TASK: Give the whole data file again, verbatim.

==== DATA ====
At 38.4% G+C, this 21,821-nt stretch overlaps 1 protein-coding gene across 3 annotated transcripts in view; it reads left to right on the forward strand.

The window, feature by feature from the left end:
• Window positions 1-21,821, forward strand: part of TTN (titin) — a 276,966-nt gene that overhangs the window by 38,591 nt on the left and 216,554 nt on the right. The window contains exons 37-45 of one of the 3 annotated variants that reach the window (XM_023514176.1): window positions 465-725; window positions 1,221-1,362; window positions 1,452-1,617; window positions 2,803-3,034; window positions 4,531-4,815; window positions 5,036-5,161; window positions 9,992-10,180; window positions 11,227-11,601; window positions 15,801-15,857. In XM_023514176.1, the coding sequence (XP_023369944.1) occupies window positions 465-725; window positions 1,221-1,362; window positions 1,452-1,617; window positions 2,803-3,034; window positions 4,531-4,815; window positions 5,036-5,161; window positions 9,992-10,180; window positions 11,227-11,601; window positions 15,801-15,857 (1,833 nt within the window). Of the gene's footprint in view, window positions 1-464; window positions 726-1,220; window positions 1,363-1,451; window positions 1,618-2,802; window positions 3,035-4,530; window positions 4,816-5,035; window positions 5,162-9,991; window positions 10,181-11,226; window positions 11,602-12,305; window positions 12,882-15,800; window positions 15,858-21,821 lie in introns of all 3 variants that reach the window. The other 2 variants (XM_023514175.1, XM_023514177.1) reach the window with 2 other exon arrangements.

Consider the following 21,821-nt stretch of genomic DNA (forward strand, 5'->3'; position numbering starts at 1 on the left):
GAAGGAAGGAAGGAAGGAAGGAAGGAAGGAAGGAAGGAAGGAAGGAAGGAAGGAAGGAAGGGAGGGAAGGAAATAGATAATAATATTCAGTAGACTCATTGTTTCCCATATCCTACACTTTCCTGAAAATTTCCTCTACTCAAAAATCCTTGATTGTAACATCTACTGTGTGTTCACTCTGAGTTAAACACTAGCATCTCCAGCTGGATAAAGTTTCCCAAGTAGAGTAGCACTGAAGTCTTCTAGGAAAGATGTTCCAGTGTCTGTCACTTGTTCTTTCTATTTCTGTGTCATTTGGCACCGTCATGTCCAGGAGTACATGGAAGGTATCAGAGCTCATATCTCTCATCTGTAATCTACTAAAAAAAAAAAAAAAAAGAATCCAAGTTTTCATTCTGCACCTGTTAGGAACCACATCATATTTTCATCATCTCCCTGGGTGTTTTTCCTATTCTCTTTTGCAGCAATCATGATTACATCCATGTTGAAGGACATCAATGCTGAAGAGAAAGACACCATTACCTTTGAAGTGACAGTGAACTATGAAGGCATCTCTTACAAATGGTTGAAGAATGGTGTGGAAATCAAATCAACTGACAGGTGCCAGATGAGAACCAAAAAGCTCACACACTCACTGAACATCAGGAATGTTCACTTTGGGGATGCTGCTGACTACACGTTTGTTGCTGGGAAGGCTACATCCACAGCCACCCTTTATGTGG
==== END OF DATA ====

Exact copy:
At 38.4% G+C, this 21,821-nt stretch overlaps 1 protein-coding gene across 3 annotated transcripts in view; it reads left to right on the forward strand.

The window, feature by feature from the left end:
• Window positions 1-21,821, forward strand: part of TTN (titin) — a 276,966-nt gene that overhangs the window by 38,591 nt on the left and 216,554 nt on the right. The window contains exons 37-45 of one of the 3 annotated variants that reach the window (XM_023514176.1): window positions 465-725; window positions 1,221-1,362; window positions 1,452-1,617; window positions 2,803-3,034; window positions 4,531-4,815; window positions 5,036-5,161; window positions 9,992-10,180; window positions 11,227-11,601; window positions 15,801-15,857. In XM_023514176.1, the coding sequence (XP_023369944.1) occupies window positions 465-725; window positions 1,221-1,362; window positions 1,452-1,617; window positions 2,803-3,034; window positions 4,531-4,815; window positions 5,036-5,161; window positions 9,992-10,180; window positions 11,227-11,601; window positions 15,801-15,857 (1,833 nt within the window). Of the gene's footprint in view, window positions 1-464; window positions 726-1,220; window positions 1,363-1,451; window positions 1,618-2,802; window positions 3,035-4,530; window positions 4,816-5,035; window positions 5,162-9,991; window positions 10,181-11,226; window positions 11,602-12,305; window positions 12,882-15,800; window positions 15,858-21,821 lie in introns of all 3 variants that reach the window. The other 2 variants (XM_023514175.1, XM_023514177.1) reach the window with 2 other exon arrangements.

Consider the following 21,821-nt stretch of genomic DNA (forward strand, 5'->3'; position numbering starts at 1 on the left):
GAAGGAAGGAAGGAAGGAAGGAAGGAAGGAAGGAAGGAAGGAAGGAAGGAAGGAAGGAAGGGAGGGAAGGAAATAGATAATAATATTCAGTAGACTCATTGTTTCCCATATCCTACACTTTCCTGAAAATTTCCTCTACTCAAAAATCCTTGATTGTAACATCTACTGTGTGTTCACTCTGAGTTAAACACTAGCATCTCCAGCTGGATAAAGTTTCCCAAGTAGAGTAGCACTGAAGTCTTCTAGGAAAGATGTTCCAGTGTCTGTCACTTGTTCTTTCTATTTCTGTGTCATTTGGCACCGTCATGTCCAGGAGTACATGGAAGGTATCAGAGCTCATATCTCTCATCTGTAATCTACTAAAAAAAAAAAAAAAAAGAATCCAAGTTTTCATTCTGCACCTGTTAGGAACCACATCATATTTTCATCATCTCCCTGGGTGTTTTTCCTATTCTCTTTTGCAGCAATCATGATTACATCCATGTTGAAGGACATCAATGCTGAAGAGAAAGACACCATTACCTTTGAAGTGACAGTGAACTATGAAGGCATCTCTTACAAATGGTTGAAGAATGGTGTGGAAATCAAATCAACTGACAGGTGCCAGATGAGAACCAAAAAGCTCACACACTCACTGAACATCAGGAATGTTCACTTTGGGGATGCTGCTGACTACACGTTTGTTGCTGGGAAGGCTACATCCACAGCCACCCTTTATGTGG